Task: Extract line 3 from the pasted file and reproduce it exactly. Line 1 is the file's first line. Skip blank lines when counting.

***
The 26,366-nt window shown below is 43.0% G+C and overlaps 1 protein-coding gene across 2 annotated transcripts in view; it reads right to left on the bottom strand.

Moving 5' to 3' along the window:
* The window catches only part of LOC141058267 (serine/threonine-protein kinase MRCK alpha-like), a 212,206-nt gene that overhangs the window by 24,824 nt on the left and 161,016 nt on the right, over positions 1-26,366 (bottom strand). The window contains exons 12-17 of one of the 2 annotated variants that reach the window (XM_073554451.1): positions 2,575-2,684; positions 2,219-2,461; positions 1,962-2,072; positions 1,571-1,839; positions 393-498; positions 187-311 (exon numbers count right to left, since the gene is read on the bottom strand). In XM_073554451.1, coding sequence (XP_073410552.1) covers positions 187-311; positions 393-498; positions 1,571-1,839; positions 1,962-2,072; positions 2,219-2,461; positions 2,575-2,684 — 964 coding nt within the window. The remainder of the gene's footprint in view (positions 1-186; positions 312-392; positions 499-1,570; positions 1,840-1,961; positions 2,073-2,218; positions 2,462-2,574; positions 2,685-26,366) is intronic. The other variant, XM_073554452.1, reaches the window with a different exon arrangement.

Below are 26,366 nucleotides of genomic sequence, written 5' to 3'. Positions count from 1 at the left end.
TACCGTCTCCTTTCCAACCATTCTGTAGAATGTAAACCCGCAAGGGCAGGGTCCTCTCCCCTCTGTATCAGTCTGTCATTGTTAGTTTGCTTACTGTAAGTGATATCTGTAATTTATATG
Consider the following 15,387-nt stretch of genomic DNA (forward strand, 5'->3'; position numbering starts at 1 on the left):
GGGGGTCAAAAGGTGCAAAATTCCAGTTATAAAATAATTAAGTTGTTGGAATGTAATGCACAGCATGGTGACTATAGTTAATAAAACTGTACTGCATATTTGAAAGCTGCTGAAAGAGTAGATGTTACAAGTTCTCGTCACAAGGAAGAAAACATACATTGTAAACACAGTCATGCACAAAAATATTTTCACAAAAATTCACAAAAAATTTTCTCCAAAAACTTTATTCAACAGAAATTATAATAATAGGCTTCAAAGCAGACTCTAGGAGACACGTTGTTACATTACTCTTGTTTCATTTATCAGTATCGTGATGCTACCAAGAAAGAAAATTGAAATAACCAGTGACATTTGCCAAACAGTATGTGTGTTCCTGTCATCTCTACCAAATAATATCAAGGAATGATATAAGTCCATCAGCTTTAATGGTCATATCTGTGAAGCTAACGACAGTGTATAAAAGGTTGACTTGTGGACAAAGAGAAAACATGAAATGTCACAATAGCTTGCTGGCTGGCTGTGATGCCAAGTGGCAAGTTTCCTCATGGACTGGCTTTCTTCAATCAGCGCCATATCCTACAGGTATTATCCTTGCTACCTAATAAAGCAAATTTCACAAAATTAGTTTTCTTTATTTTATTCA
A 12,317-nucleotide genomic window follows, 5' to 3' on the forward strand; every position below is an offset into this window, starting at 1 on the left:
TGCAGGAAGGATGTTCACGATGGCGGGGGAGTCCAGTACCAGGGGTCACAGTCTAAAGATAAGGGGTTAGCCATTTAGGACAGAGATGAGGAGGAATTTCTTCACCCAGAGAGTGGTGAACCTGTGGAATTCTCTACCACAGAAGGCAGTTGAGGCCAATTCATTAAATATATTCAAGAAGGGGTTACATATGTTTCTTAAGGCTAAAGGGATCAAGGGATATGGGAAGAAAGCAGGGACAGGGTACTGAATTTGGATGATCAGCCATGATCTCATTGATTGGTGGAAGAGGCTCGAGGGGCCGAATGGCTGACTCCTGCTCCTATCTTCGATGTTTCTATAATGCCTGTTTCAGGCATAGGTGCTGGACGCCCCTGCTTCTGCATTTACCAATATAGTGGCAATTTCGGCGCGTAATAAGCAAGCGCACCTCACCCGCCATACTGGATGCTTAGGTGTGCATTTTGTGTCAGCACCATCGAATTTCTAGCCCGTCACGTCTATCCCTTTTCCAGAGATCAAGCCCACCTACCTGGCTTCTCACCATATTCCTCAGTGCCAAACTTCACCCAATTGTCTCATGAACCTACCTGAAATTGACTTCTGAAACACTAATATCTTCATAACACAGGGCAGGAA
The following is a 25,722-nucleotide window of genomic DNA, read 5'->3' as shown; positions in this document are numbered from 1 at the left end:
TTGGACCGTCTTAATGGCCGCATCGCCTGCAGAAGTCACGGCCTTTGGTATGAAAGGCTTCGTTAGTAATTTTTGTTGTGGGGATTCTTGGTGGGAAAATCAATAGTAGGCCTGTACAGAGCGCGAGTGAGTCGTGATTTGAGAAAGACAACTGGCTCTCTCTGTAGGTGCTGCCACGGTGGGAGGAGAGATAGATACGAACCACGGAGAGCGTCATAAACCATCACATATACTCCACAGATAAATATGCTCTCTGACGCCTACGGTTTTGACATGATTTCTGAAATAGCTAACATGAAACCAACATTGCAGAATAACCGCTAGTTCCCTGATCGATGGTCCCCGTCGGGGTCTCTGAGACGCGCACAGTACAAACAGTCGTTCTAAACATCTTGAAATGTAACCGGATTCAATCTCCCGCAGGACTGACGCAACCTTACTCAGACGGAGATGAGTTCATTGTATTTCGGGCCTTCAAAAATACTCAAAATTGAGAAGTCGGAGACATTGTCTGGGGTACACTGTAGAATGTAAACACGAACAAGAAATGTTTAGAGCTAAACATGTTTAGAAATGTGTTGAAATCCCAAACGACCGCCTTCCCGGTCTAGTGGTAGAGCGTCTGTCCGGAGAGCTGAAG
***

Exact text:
* The window catches only part of LOC141058267 (serine/threonine-protein kinase MRCK alpha-like), a 212,206-nt gene that overhangs the window by 24,824 nt on the left and 161,016 nt on the right, over positions 1-26,366 (bottom strand). The window contains exons 12-17 of one of the 2 annotated variants that reach the window (XM_073554451.1): positions 2,575-2,684; positions 2,219-2,461; positions 1,962-2,072; positions 1,571-1,839; positions 393-498; positions 187-311 (exon numbers count right to left, since the gene is read on the bottom strand). In XM_073554451.1, coding sequence (XP_073410552.1) covers positions 187-311; positions 393-498; positions 1,571-1,839; positions 1,962-2,072; positions 2,219-2,461; positions 2,575-2,684 — 964 coding nt within the window. The remainder of the gene's footprint in view (positions 1-186; positions 312-392; positions 499-1,570; positions 1,840-1,961; positions 2,073-2,218; positions 2,462-2,574; positions 2,685-26,366) is intronic. The other variant, XM_073554452.1, reaches the window with a different exon arrangement.